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Reviewed by Rich Follett for Readers' Favorite
Marc D. Brown is a poetic Everyman. Although his third collection of poetry, The Lost Art of Self, was written from a purely personal point of view in an attempt to convey a perceived lack of authenticity in the life he had been living, there is a substantial thread of the universal human experience woven into his poetic narrative. Who among us has not felt, at one time or another, a sense of being out of touch with self and exhausted from giving to a world that takes more and more without giving in return? Marc D. Brown’s experience is, on a fundamental level, the experience of each of us. From “I am Fiction”: “If you pulled me apart from the inside/You’d discover that I’m not really me/It’s all a façade.”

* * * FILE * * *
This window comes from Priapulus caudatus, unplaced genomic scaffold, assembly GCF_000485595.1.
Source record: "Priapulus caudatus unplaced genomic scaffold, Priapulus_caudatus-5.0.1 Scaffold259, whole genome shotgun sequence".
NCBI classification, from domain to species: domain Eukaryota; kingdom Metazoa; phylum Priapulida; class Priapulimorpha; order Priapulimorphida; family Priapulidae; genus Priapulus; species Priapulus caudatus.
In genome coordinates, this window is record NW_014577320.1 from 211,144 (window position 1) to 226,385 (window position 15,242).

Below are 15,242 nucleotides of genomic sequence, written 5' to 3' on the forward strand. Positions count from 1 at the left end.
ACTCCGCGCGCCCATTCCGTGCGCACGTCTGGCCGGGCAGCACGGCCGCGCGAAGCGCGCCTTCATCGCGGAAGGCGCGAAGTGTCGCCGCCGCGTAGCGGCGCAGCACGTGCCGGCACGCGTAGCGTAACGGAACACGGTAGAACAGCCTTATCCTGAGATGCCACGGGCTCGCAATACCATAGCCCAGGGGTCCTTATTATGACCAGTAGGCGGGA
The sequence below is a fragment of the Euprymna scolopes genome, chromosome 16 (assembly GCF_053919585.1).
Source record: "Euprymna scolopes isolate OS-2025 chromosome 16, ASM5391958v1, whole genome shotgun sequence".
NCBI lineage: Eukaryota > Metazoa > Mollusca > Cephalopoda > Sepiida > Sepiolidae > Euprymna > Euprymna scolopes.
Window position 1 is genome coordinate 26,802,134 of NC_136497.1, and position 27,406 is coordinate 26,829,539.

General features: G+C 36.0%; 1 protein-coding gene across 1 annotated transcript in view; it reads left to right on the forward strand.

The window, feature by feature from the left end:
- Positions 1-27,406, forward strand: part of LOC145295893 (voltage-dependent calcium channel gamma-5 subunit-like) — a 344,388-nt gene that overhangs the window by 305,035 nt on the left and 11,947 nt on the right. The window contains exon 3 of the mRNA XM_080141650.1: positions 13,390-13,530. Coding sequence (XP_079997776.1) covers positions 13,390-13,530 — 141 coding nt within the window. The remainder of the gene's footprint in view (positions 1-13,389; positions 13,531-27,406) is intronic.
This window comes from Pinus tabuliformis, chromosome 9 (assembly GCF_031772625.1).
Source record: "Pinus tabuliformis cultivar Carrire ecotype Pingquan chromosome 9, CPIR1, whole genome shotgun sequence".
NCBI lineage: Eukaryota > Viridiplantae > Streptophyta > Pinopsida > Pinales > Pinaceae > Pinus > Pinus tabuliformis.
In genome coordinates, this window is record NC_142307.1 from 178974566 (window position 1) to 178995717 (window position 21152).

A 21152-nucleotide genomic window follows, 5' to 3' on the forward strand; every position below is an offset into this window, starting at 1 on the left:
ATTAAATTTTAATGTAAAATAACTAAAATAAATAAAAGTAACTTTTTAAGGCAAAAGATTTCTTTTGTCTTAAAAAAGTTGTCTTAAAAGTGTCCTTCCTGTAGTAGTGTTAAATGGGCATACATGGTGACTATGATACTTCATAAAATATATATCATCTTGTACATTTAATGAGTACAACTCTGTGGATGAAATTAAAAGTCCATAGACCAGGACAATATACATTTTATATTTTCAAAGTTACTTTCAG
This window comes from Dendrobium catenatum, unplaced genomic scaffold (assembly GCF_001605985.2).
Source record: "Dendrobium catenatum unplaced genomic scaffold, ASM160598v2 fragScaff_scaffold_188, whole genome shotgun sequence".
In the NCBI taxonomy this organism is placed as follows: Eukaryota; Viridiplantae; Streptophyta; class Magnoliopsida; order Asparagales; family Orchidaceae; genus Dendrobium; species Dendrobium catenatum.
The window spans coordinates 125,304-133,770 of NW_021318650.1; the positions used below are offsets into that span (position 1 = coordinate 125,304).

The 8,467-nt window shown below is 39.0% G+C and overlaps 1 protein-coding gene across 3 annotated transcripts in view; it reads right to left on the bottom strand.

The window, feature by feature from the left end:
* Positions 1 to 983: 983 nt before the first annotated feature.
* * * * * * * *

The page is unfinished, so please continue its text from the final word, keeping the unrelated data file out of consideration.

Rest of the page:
“I am Fiction” is written deftly in free verse, a style aptly suited to Marc D. Brown’s straightforward, conversational style. There is a captivating depth - a genuine wisdom - behind even the most humble of his poetic expressions.
In The Lost Art of Self Pt 2, Brown taps the main vein of the human condition with breathtaking simplicity and directness: “Have you ever felt so lonely?/So hollow down to the bone./With pleasantries echoing/Almost beyond caring/
Your answer to everything “…So?”
This reflection, while personal, captures a universal human malaise as essential to human experience as DNA.
Marc D. Brown’s The Lost Art of Self makes a compelling poetic argument that we are all works of fiction, stumbling painfully toward authentic existence on an all-too-human terrain.